Zebrafish are native to India’s Ganges river. About three centimeters long, they’re characterized by bluish stripes that run along their bodies. But until they’re about a week old, their bodies are translucent. One can witness organs—such as kidneys—being made in real-time.
The intricate anatomy of kidneys has presented many challenges to determining how the organ is made by renal stem cells. But understanding this process can be used to determine regenerative approaches to treat kidney disease, which affects more than 850 million people worldwide, which is twice as many as who have diabetes.
Rebecca Wingert, Elizabeth and Michael Gallagher Associate Professor in the Department of Biological Sciences at the University of Notre Dame, recently published findings in ELife that have revealed new insights into the genetic pathways that control kidney cell development. Wingert and her team investigated what happens when kidneys aren’t formed correctly in development, or congenital anomalies of the kidney and urinary tract (CAKUT). Some examples of CAKUT include renal agenesis (when one or both kidneys don’t develop) or renal hypoplasia (when part of a kidney does not fully develop).
Her research was performed using zebrafish to study how kidneys are made during development and regenerate after injury. Humans and zebrafish have a similar genetic structure, and about 84 percent of genes associated with human diseases have a zebrafish counterpart.
Researchers in Wingert’s lab had previously documented the results of a drug screen in which they tested how hundreds of chemicals affected gene expression in kidney precursors. Recently, led by third-year graduate student Joseph Chambers, the team followed up on a discovery related to controlling a gene they found, named Ppargc1a, also known as PGC1A in mice and humans.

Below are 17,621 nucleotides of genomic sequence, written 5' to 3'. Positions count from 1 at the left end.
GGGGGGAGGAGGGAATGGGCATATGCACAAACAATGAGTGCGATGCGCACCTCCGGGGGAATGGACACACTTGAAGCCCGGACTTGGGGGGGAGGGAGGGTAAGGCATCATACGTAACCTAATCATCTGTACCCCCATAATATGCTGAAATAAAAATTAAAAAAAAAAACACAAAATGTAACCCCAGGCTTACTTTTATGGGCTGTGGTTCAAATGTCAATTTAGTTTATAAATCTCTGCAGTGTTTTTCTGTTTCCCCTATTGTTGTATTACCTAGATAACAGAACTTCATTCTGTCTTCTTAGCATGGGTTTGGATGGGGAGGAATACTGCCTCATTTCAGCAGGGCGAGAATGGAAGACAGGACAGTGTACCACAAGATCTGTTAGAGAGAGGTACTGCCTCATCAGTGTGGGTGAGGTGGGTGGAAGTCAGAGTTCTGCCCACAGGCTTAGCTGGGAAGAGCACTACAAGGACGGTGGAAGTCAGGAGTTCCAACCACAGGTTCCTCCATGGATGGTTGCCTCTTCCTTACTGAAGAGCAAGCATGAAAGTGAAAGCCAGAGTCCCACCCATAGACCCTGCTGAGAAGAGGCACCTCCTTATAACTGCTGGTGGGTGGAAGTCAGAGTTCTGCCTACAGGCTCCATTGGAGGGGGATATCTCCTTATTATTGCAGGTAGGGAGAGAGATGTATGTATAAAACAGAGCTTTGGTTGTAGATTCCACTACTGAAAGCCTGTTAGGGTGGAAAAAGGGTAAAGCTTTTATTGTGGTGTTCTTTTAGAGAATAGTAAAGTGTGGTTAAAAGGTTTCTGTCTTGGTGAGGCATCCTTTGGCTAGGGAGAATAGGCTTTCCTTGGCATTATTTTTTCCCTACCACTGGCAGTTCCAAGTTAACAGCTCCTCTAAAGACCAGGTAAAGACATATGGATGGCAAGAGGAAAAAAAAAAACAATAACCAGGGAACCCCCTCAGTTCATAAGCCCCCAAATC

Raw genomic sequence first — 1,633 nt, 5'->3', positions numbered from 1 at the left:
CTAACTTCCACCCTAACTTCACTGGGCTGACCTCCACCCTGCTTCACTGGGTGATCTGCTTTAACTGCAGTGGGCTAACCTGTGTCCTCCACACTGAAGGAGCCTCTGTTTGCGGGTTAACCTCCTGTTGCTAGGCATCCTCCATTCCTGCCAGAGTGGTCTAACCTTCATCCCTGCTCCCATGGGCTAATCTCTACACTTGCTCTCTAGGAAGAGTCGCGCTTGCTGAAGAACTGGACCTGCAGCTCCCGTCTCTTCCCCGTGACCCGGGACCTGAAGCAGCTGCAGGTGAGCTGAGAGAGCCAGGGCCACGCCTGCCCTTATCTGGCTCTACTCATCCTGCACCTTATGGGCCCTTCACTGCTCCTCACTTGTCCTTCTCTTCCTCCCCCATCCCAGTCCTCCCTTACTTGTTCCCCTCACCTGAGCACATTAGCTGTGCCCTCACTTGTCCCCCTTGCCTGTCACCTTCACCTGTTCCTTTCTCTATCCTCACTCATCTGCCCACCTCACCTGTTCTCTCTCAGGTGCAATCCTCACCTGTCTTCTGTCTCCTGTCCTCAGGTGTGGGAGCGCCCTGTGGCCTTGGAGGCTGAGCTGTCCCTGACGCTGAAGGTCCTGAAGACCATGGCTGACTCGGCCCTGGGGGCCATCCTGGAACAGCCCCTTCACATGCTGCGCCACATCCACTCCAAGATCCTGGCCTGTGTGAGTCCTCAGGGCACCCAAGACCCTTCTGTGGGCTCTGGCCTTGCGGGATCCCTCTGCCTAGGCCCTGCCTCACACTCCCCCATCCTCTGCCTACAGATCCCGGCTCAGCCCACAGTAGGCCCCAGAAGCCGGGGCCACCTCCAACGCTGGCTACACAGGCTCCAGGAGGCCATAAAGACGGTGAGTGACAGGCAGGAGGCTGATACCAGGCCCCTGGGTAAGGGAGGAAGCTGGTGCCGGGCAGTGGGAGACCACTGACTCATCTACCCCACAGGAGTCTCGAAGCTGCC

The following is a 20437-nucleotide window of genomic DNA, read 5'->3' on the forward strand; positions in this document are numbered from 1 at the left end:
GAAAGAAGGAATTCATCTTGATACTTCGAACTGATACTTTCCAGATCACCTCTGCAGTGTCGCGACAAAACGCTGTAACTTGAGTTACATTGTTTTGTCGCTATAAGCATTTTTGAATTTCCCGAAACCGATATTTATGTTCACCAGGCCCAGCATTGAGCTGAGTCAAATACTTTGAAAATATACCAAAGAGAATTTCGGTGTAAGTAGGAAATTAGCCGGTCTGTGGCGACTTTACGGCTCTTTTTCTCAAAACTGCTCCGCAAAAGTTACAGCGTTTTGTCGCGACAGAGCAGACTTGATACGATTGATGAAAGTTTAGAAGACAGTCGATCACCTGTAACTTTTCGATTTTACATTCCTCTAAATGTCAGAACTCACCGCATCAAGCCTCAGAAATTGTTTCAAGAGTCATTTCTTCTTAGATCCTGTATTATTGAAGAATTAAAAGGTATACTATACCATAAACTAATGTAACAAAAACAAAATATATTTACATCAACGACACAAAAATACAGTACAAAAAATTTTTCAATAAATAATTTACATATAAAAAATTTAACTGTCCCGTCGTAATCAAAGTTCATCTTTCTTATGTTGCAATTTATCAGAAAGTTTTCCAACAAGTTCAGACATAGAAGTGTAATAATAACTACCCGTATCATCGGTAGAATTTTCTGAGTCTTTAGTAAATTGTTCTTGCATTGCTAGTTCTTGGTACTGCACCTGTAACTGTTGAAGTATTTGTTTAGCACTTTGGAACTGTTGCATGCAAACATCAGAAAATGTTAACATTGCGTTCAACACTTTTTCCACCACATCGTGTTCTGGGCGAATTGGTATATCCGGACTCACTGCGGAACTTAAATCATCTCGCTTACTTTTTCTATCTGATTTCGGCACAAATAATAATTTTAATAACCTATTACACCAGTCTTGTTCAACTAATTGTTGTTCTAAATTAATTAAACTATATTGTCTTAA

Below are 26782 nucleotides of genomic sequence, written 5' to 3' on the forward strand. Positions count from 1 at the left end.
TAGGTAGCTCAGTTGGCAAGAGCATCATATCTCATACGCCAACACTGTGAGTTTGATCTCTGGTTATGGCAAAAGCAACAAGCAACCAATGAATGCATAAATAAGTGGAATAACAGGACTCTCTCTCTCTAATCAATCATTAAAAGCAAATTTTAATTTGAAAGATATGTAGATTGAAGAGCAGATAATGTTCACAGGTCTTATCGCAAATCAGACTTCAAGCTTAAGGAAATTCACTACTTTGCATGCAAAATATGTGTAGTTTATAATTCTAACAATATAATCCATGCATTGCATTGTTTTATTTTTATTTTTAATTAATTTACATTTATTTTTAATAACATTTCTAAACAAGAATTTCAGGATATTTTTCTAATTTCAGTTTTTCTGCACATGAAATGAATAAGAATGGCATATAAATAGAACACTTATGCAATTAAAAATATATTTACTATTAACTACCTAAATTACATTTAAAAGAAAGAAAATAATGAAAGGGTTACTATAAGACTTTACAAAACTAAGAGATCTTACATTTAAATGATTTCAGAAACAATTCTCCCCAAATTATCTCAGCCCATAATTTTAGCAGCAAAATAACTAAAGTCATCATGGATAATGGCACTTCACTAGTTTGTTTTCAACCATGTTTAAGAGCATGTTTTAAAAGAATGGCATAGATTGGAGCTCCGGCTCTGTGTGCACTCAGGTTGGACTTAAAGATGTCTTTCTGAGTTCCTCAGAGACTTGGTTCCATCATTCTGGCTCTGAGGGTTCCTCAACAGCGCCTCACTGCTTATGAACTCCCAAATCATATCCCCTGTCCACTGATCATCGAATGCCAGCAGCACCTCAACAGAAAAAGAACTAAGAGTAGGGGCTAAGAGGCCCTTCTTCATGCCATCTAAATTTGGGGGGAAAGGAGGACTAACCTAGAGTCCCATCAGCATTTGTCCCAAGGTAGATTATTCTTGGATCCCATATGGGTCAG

PGC1A could be a pivotal player, Wingert, who is also affiliated with the Center for Stem Cells and Regenerative Medicine, explains. “The right amount of this protein is critical. If there’s too much, then it’s catastrophic for the nephron. If it’s not there, then the body can’t make certain cells correctly, and it leaves another protein called SIM1A out of balance. It has to be closely fine-tuned.”
Zebrafish are an excellent model to study how human kidneys develop, because they are anatomically and functionally similar, but they also don’t have the complexities that other animals may have.
“Zebrafish, mice, and humans all have kidneys composed of functional units known as nephrons. They are simple tubes, like the plumbing in your kitchen sink: You have a main tube that collects liquid and takes it out of the house to the sewer system. Zebrafish have two nephrons,” she said. “A mouse has approximately 2,000 nephrons, and a human up to about two million. The scale of magnitude is quite different. If you only have two, it’s easier to analyze and monitor what’s going on,” she says.
Wingert is also studying regenerative approaches to treat kidney disease: using renal stem cells to make new nephrons. There has been tremendous advancement in the ability to culture renal stem cells and grow nephrons. The Wingert lab also focuses on developing a “recipe” for that development.
“We help flesh out the ingredient list,” she says. “If we know those key signals, we can hopefully guide cells to form better nephrons and know if they are correctly being made.”
There has been a steady increase in our knowledge about the different genes that encode key proteins, Wingert says. “It’s an exciting time for studies of kidney development and disease. We’re assembling more of those puzzle pieces. The challenge is how you fit them together. And we need to have lots of those pieces to understand the different recipes for making cells.”
She commends the graduate student team for their work, describing the group dynamic as "a striking example of training and talent" as they pursue their research.
The research was funded by the National Institute of Diabetes and Digestive and Kidney Diseases within the National Institutes of Health.